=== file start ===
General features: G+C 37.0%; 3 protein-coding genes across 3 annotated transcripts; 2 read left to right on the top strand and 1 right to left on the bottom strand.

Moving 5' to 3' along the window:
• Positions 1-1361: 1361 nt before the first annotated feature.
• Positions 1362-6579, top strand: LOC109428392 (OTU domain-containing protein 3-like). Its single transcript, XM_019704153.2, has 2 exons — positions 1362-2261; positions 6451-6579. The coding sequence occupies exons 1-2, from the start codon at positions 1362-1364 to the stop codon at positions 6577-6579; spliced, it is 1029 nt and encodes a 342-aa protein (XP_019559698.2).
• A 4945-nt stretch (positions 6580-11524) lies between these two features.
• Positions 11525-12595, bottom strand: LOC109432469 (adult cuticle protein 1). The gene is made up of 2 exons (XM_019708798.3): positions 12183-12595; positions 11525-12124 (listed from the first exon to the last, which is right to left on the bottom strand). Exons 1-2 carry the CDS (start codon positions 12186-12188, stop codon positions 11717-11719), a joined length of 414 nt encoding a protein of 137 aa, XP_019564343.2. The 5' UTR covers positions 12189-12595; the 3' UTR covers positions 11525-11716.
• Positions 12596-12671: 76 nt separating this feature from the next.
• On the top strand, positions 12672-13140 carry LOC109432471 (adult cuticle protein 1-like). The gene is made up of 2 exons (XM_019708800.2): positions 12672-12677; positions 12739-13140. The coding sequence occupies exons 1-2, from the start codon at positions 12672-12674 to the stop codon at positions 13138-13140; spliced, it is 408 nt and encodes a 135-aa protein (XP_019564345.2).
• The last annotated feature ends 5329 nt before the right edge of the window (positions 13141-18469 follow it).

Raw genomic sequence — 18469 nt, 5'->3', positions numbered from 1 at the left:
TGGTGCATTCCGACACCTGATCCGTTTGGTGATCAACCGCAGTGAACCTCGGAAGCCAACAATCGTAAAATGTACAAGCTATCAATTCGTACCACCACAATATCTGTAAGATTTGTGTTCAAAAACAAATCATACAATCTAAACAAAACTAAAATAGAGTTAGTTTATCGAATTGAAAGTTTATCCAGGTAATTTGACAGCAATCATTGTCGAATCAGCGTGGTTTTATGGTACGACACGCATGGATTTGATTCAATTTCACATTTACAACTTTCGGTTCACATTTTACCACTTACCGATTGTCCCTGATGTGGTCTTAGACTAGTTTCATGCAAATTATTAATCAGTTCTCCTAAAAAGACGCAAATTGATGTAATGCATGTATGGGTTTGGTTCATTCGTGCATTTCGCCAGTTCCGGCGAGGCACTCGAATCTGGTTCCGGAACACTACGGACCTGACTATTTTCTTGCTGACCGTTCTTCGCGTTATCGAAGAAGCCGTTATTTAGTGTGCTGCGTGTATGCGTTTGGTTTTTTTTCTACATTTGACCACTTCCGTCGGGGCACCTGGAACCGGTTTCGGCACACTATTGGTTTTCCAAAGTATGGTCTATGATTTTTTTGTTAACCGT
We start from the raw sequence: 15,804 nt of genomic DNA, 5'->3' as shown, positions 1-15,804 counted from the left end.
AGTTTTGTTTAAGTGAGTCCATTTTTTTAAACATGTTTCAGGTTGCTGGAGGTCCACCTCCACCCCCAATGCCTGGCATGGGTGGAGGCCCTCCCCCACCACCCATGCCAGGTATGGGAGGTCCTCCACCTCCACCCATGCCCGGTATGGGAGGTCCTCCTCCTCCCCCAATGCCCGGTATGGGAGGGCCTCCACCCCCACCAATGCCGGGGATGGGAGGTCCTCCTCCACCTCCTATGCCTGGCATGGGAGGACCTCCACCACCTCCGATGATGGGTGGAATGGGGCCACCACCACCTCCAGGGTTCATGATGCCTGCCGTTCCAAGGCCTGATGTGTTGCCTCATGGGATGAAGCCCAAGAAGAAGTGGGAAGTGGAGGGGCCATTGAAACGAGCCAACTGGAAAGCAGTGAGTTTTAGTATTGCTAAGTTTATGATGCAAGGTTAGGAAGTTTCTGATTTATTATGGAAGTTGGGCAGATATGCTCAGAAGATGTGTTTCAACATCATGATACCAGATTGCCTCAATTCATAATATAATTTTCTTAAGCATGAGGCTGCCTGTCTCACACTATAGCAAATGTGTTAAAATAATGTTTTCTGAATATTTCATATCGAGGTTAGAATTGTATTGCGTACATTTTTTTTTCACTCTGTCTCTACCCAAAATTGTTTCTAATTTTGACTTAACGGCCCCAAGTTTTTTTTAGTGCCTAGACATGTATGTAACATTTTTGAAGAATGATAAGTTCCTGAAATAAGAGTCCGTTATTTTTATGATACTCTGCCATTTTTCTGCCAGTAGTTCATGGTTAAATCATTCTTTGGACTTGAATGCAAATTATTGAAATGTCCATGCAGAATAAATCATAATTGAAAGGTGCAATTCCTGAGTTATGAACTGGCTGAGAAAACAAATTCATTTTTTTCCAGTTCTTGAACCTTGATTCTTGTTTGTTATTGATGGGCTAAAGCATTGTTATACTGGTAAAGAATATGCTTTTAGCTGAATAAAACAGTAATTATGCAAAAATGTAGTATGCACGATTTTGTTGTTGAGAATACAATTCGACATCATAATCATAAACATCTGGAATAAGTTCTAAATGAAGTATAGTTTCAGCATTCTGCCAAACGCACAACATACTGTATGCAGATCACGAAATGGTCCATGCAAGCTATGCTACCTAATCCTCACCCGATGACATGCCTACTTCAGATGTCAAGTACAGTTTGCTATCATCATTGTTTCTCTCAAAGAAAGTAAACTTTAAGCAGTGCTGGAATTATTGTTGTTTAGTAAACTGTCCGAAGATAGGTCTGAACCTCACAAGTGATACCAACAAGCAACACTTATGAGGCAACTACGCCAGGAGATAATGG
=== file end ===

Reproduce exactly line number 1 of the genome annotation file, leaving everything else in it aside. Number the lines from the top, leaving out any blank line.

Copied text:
General features: G+C 37.0%; 3 protein-coding genes across 3 annotated transcripts; 2 read left to right on the top strand and 1 right to left on the bottom strand.